If bullous pemphigoid is suspected, skin biopsy is done for histology and direct immunofluorescence testing. Samples from in and around the lesion itself are often used for histology, but samples of uninvolved skin (often about 3 mm from the edge of a lesion) are used for direct immunofluorescence. The blister in bullous pemphigoid is subepidermal, often containing many neutrophils and eosinophils. Direct immunofluorescence shows linear IgG and complement deposits along the basement membrane zone (dermal–epidermal junction). Indirect immunofluorescence shows circulating IgG deposits on the epidermal side of a salt-split preparation of normal (ie, test substrate) skin.

Serum is tested for IgG antibodies to BPAg1 and BPAg2 using an enzyme-linked immunosorbent assay (ELISA). Circulating IgG autoantibodies are present in about three fourths of patients (1 Diagnosis references Bullous pemphigoid is a chronic autoimmune skin disorder resulting in generalized, pruritic, bullous lesions in older adults. Mucous membrane involvement is rare. Diagnosis is by skin biopsy... read more Diagnosis references ). Newer, potentially more accurate ELISA tests are under investigation.

Diagnosis references

  • 1. van Beek N, Krüger S, Fuhrmann T, et al: Multicenter prospective study on multivariant diagnostics of autoimmune bullous dermatoses using the BIOCHIP technology. J Am Acad Dermatol 83(5):1315-1322, 2020. doi: 10.1016/j.jaad.2020.01.049

Treatment of Bullous Pemphigoid

  • Corticosteroids, topical or oral

  • Anti-inflammatory drugs

  • Immunosuppressant drugs

High-potency topical corticosteroids (eg, clobetasol 0.05% cream) should be used for localized disease and may reduce the required dose of systemic drugs (1 Treatment reference Bullous pemphigoid is a chronic autoimmune skin disorder resulting in generalized, pruritic, bullous lesions in older adults. Mucous membrane involvement is rare. Diagnosis is by skin biopsy... read more Treatment reference ).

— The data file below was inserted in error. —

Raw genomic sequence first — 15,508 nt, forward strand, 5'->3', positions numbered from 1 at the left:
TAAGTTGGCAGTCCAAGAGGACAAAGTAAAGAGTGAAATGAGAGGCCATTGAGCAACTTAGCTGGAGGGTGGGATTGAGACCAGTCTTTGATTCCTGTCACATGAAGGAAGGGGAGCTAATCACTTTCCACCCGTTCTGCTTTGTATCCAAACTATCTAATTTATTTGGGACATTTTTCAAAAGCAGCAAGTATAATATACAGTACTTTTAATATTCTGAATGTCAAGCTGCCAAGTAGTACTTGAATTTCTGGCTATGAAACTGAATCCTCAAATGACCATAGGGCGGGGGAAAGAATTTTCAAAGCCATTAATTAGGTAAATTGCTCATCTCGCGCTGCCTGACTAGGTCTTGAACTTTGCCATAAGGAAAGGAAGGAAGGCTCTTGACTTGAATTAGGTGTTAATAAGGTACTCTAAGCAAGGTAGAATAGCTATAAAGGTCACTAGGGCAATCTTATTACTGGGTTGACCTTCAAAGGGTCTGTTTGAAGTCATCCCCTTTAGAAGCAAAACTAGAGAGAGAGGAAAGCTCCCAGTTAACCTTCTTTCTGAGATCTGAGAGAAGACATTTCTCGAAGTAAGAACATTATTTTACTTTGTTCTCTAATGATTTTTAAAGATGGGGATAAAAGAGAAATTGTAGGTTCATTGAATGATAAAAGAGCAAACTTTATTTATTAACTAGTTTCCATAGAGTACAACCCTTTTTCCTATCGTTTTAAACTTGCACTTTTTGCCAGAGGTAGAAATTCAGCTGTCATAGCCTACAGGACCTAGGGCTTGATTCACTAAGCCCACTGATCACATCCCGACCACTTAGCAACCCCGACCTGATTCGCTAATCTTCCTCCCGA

Patients with generalized disease often require systemic treatment with prednisone 0.5 mg/kg orally once a day, which can be tapered to a maintenance level of 0.1 mg/kg/day after several weeks. Most patients achieve remission after 2 to 10 months, but treatment may need to continue for several years before the disease process remits enough to allow discontinuation. If long-term therapy is necessary, a new blister every few weeks does not require increasing the prednisone dose.

Bullous pemphigoid occasionally responds to the anti-inflammatory activity of certain drugs, such as the combination of tetracycline or minocycline and nicotinamide. Other treatment options include monotherapy with dapsone, sulfapyridine, or erythromycin. IV immune globulin has been used occasionally.